Streamer Fishing – Hands on the Line at All Times

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Notice the large distance your hand has to travel to get back to the fly line. Photo: Louis Cahill

Streamer fishing is a great way to catch both numbers and trophy class fish, but it doesn’t come without some negatives.

One of the biggest negatives with streamer fishing is you don’t always get solid hookups every time a fish eats your streamer. One of the biggest contributors to this is when a fish slams your streamer in between strikes and you’re caught off guard. Sometimes, the timing is so bad there’s nothing you can do about it, while other times, it’s 100% the anglers fault due to lolly-gagging around with their stripping hand. To minimize the chance of you missing streamer strikes in between strips, make a point to always bring your stripping hand back to your fly line as quickly as possible after each strip. This will make sure you’re in the ready position to quickly set the hook, even during unexpected strikes. On a recent musky fishing trip, I missed the biggest fish of the trip because of this. Pay attention to this concept next time you’re streamer fishing. You’ll be surprised the amount of time you don’t have your stripping hand in contact with your fly line while fishing them. It will take a while to break the habit of lolly-gagging, but if you’re disciplined and make a point to mentally tell yourself to bring your stripping hand back fast, muscle memory will take over quickly. As time passes, you’ll see your strike to hook up ratio drastically increase.

Keep it Reel,

Kent Klewein
Gink & Gasoline
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7 thoughts on “Streamer Fishing – Hands on the Line at All Times

  1. Very useful advise, as I found out on several recent occasions where after a long fishless period, a pike grabbed my streamer between strips while I was scratching my proverbial behind with my stripping hand. Stuff like this especially happens when the fishing is a bit slow, and you curse yourself afterwards for not paying attention.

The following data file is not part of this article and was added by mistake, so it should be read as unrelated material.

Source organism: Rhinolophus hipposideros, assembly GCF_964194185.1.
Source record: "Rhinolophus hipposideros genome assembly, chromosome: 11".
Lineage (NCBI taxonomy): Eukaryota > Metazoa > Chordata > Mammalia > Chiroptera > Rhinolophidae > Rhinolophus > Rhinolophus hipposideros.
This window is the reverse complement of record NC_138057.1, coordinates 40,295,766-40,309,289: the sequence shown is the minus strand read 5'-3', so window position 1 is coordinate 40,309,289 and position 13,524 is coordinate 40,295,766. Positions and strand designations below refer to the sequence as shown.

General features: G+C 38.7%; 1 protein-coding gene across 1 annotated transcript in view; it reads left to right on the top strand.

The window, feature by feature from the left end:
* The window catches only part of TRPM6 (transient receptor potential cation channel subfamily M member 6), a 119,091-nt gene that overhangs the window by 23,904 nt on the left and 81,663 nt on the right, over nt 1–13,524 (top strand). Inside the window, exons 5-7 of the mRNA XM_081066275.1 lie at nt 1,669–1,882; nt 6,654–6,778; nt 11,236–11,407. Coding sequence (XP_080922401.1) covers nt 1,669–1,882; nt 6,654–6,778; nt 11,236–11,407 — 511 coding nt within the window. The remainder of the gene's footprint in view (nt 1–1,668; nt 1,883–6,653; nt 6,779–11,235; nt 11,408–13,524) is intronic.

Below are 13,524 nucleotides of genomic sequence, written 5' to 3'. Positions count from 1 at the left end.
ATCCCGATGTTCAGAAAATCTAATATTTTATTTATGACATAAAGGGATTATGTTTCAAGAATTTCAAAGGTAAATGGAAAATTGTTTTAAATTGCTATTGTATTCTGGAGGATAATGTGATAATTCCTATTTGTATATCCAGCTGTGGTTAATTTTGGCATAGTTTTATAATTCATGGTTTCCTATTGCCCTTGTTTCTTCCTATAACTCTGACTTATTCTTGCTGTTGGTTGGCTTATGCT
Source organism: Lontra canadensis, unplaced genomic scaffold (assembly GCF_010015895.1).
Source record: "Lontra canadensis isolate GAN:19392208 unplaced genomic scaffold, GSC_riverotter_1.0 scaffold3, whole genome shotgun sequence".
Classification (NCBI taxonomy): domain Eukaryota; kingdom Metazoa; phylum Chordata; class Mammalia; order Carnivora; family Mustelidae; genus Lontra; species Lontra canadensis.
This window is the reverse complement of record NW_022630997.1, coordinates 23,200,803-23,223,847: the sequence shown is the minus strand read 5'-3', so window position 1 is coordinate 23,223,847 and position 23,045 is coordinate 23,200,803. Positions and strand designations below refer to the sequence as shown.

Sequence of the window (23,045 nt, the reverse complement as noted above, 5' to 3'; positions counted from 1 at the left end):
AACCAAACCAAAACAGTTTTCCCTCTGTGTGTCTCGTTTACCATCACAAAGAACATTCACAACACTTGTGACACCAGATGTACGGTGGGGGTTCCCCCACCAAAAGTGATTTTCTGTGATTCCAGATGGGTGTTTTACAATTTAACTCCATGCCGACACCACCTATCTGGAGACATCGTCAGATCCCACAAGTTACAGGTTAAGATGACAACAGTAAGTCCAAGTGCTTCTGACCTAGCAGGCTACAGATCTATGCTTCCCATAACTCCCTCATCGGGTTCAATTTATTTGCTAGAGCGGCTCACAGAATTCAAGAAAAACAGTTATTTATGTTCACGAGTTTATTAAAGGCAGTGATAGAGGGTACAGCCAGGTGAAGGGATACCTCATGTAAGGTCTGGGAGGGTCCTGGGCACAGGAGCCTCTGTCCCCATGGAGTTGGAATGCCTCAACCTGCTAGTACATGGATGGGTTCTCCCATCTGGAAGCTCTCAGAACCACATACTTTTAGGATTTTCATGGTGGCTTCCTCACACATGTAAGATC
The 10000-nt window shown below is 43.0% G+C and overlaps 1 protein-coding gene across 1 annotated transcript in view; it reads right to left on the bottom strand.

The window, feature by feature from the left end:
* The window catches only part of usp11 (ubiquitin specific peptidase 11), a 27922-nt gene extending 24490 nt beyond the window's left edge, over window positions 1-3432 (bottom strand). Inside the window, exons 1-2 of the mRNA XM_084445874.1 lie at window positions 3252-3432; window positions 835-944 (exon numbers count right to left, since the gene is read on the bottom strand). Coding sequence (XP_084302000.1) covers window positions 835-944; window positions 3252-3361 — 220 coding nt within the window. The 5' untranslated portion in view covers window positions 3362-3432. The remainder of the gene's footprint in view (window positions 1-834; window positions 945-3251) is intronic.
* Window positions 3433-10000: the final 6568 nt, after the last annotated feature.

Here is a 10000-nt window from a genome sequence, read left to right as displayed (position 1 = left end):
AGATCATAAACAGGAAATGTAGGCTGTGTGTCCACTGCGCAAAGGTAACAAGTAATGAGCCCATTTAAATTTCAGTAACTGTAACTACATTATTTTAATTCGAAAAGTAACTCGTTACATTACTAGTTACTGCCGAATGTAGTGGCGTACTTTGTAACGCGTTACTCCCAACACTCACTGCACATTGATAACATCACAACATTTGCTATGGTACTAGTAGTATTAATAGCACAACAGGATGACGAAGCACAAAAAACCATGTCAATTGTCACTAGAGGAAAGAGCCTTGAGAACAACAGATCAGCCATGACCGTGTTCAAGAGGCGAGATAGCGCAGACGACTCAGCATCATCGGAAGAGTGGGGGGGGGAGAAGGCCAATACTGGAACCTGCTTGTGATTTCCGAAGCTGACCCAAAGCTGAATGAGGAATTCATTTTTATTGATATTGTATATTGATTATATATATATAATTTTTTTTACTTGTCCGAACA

• Dan, not to speak for them, but I think they are implying “hands on” to all forms of fishing. It’s just with streamer fishing a lot of stripping is done with the fly line. The simplest way to manage fly line is to use two hands. The bigger the fish the more hands you’ll need and you will increase or decrease you chances 50% by using or loosing your 2nd hand.

      Another reason why I musky fish…a mouth as hard as concrete requires two hands and some bill dance to seat a hook properly. Unlike those soft pudgy fat kid like mouths of a trout.

  2. “You guys. You lollygag the ball around the infield. You lollygag your way down to first. You lollygag in and out of the dugout. You know what that makes you? Larry!”


    As in baseball, so too in fly fishing.

    Apologies to Bull Durham

  3. Strip setting has worked well for me over the years. Ive missed alot more fish trying to do the bass set of raising the rod tip up. Most of the time when fishing big streamers you want to keep them moving as much as possible so you should have the line in your hand pretty much all of the time anyhow. Even when drifting one through a hole I still keep the line in my hand close to the reel ready to strip set.

  4. Strip setting is the way to go, BUT The fly won’t move until all slack is out of the line. Don’t use rod to activate the fly! Keep rod tip straight down the line,and as close to water as possible. In clear water you can watch fish hit the fly on the sink in between strips and never feel it. With straight line to fly and line trapped under rod hand the fish often hooks itself (well maybe not pike,musky)

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